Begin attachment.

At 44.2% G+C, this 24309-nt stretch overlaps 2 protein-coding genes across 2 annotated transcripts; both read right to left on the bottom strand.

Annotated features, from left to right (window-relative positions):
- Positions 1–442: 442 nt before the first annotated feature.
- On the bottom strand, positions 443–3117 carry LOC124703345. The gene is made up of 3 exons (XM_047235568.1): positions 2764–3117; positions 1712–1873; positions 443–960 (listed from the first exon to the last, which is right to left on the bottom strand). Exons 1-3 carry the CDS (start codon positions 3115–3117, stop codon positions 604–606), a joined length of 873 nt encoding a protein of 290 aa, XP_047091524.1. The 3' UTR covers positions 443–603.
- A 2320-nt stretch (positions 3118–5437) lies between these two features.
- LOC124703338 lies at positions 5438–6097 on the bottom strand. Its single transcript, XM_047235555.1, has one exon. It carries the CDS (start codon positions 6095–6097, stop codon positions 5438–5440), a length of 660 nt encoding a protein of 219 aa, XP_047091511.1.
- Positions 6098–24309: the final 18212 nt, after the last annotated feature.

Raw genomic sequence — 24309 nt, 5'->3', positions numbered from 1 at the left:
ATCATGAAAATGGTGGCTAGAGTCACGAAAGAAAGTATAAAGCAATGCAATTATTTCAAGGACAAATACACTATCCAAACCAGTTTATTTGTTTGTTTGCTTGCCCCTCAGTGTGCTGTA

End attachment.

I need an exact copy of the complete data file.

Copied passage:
At 44.2% G+C, this 24309-nt stretch overlaps 2 protein-coding genes across 2 annotated transcripts; both read right to left on the bottom strand.

Annotated features, from left to right (window-relative positions):
- Positions 1–442: 442 nt before the first annotated feature.
- On the bottom strand, positions 443–3117 carry LOC124703345. The gene is made up of 3 exons (XM_047235568.1): positions 2764–3117; positions 1712–1873; positions 443–960 (listed from the first exon to the last, which is right to left on the bottom strand). Exons 1-3 carry the CDS (start codon positions 3115–3117, stop codon positions 604–606), a joined length of 873 nt encoding a protein of 290 aa, XP_047091524.1. The 3' UTR covers positions 443–603.
- A 2320-nt stretch (positions 3118–5437) lies between these two features.
- LOC124703338 lies at positions 5438–6097 on the bottom strand. Its single transcript, XM_047235555.1, has one exon. It carries the CDS (start codon positions 6095–6097, stop codon positions 5438–5440), a length of 660 nt encoding a protein of 219 aa, XP_047091511.1.
- Positions 6098–24309: the final 18212 nt, after the last annotated feature.

Raw genomic sequence — 24309 nt, 5'->3', positions numbered from 1 at the left:
ATCATGAAAATGGTGGCTAGAGTCACGAAAGAAAGTATAAAGCAATGCAATTATTTCAAGGACAAATACACTATCCAAACCAGTTTATTTGTTTGTTTGCTTGCCCCTCAGTGTGCTGTA